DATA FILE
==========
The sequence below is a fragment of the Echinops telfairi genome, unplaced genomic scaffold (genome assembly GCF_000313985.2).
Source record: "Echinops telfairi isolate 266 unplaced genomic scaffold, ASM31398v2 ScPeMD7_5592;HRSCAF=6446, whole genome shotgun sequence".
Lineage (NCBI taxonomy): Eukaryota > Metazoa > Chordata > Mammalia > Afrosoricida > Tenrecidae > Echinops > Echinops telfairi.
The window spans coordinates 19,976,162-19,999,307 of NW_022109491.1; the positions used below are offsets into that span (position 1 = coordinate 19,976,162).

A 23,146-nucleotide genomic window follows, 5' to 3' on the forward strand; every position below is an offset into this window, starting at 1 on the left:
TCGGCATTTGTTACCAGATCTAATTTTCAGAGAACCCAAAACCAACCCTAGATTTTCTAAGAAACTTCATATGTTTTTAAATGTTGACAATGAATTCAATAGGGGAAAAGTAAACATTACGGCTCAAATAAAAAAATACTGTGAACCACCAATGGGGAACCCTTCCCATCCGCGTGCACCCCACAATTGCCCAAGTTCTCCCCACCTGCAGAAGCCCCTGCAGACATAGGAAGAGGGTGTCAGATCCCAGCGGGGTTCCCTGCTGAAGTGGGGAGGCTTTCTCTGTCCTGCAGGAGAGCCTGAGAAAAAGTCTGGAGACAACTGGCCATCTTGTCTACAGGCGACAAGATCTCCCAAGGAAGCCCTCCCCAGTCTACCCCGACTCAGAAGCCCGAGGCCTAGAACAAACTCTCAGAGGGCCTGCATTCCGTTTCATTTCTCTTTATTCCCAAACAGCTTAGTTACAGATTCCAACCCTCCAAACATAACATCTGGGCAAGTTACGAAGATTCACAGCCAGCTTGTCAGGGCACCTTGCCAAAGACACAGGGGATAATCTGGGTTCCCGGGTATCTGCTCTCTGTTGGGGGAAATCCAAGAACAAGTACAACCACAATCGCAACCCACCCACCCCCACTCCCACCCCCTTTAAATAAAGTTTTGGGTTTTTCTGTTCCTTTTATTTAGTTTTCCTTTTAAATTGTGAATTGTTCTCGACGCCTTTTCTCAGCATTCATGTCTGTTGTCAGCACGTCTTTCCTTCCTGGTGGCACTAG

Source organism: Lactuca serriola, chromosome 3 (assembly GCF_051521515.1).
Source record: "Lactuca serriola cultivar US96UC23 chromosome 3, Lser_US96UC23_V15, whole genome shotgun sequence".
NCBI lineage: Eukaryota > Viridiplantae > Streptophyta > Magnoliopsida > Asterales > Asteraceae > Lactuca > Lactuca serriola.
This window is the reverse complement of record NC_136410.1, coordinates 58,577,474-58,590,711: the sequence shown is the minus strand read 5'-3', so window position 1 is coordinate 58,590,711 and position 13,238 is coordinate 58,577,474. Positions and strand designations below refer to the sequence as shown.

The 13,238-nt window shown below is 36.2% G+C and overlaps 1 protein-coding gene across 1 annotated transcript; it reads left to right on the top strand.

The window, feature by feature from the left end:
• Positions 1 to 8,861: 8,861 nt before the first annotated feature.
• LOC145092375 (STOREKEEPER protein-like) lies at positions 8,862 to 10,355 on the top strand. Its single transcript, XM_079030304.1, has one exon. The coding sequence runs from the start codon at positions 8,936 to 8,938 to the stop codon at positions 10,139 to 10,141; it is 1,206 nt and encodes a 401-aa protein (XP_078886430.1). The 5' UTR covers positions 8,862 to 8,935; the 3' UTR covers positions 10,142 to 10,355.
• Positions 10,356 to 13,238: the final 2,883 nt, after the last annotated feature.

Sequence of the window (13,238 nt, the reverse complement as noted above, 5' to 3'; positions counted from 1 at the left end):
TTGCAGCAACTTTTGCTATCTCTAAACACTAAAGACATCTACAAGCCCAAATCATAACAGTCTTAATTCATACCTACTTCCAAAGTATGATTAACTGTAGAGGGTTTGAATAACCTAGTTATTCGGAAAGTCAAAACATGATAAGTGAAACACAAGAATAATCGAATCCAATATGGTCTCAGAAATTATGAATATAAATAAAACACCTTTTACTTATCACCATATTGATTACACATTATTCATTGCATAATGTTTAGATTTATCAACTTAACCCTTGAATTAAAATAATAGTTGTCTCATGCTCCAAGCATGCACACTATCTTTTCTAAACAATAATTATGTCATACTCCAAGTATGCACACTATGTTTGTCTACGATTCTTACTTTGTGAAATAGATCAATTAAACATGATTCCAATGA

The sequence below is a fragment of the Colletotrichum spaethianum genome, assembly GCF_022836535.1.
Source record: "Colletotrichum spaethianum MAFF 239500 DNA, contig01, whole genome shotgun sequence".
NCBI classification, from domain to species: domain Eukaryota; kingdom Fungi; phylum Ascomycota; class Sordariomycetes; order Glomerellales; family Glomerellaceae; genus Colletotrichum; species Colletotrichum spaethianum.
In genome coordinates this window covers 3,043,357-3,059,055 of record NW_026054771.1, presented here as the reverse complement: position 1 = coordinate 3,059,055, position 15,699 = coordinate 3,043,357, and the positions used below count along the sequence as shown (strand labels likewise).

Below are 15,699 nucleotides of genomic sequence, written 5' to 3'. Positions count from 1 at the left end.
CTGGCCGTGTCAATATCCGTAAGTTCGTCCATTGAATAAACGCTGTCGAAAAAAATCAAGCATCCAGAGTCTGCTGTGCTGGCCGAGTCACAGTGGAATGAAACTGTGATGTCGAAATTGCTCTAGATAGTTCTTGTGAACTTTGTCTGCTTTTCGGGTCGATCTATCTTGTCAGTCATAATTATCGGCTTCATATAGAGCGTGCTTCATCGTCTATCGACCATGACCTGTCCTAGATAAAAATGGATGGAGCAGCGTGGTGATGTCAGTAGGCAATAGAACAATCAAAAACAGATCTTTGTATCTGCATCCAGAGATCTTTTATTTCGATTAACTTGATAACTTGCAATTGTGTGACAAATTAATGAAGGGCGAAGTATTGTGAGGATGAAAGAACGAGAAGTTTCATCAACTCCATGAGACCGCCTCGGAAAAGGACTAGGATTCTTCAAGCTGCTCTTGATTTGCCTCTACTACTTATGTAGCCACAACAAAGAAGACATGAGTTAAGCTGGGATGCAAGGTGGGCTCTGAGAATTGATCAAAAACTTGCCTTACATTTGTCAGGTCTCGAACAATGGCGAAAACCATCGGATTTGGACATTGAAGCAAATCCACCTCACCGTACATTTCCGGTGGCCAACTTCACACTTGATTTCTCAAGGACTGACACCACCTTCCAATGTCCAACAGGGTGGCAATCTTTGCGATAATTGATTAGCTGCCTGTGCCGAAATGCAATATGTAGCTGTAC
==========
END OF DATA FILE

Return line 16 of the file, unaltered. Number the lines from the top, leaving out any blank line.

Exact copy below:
Sequence of the window (13,238 nt, the reverse complement as noted above, 5' to 3'; positions counted from 1 at the left end):